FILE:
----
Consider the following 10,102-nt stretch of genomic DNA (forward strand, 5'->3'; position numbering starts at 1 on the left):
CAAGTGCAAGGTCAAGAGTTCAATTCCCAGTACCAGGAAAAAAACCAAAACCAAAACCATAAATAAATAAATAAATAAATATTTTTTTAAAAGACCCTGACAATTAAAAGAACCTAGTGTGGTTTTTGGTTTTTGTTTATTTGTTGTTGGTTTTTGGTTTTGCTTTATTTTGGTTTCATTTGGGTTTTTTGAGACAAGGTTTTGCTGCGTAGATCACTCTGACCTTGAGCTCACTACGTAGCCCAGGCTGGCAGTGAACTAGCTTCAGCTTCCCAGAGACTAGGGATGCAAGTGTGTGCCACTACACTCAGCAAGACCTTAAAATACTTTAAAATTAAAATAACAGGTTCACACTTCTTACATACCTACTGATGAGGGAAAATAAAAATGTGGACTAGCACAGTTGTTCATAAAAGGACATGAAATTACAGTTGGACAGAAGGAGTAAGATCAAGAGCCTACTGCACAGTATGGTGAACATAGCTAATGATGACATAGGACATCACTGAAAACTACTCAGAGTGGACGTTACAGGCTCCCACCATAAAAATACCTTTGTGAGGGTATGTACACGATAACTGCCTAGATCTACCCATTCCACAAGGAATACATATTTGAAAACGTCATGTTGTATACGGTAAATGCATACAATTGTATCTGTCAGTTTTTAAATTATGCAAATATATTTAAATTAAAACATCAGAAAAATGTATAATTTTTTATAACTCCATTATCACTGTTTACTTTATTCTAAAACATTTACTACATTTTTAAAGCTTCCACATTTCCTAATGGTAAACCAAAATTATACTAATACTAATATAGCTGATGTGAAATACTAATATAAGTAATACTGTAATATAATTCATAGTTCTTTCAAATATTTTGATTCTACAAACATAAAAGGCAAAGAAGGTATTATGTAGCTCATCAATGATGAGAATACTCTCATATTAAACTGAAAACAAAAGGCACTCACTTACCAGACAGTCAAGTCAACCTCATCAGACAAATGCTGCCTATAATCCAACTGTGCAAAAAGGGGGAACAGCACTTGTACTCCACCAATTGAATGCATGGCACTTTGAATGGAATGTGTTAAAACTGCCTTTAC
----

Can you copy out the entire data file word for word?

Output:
Consider the following 10,102-nt stretch of genomic DNA (forward strand, 5'->3'; position numbering starts at 1 on the left):
CAAGTGCAAGGTCAAGAGTTCAATTCCCAGTACCAGGAAAAAAACCAAAACCAAAACCATAAATAAATAAATAAATAAATATTTTTTTAAAAGACCCTGACAATTAAAAGAACCTAGTGTGGTTTTTGGTTTTTGTTTATTTGTTGTTGGTTTTTGGTTTTGCTTTATTTTGGTTTCATTTGGGTTTTTTGAGACAAGGTTTTGCTGCGTAGATCACTCTGACCTTGAGCTCACTACGTAGCCCAGGCTGGCAGTGAACTAGCTTCAGCTTCCCAGAGACTAGGGATGCAAGTGTGTGCCACTACACTCAGCAAGACCTTAAAATACTTTAAAATTAAAATAACAGGTTCACACTTCTTACATACCTACTGATGAGGGAAAATAAAAATGTGGACTAGCACAGTTGTTCATAAAAGGACATGAAATTACAGTTGGACAGAAGGAGTAAGATCAAGAGCCTACTGCACAGTATGGTGAACATAGCTAATGATGACATAGGACATCACTGAAAACTACTCAGAGTGGACGTTACAGGCTCCCACCATAAAAATACCTTTGTGAGGGTATGTACACGATAACTGCCTAGATCTACCCATTCCACAAGGAATACATATTTGAAAACGTCATGTTGTATACGGTAAATGCATACAATTGTATCTGTCAGTTTTTAAATTATGCAAATATATTTAAATTAAAACATCAGAAAAATGTATAATTTTTTATAACTCCATTATCACTGTTTACTTTATTCTAAAACATTTACTACATTTTTAAAGCTTCCACATTTCCTAATGGTAAACCAAAATTATACTAATACTAATATAGCTGATGTGAAATACTAATATAAGTAATACTGTAATATAATTCATAGTTCTTTCAAATATTTTGATTCTACAAACATAAAAGGCAAAGAAGGTATTATGTAGCTCATCAATGATGAGAATACTCTCATATTAAACTGAAAACAAAAGGCACTCACTTACCAGACAGTCAAGTCAACCTCATCAGACAAATGCTGCCTATAATCCAACTGTGCAAAAAGGGGGAACAGCACTTGTACTCCACCAATTGAATGCATGGCACTTTGAATGGAATGTGTTAAAACTGCCTTTAC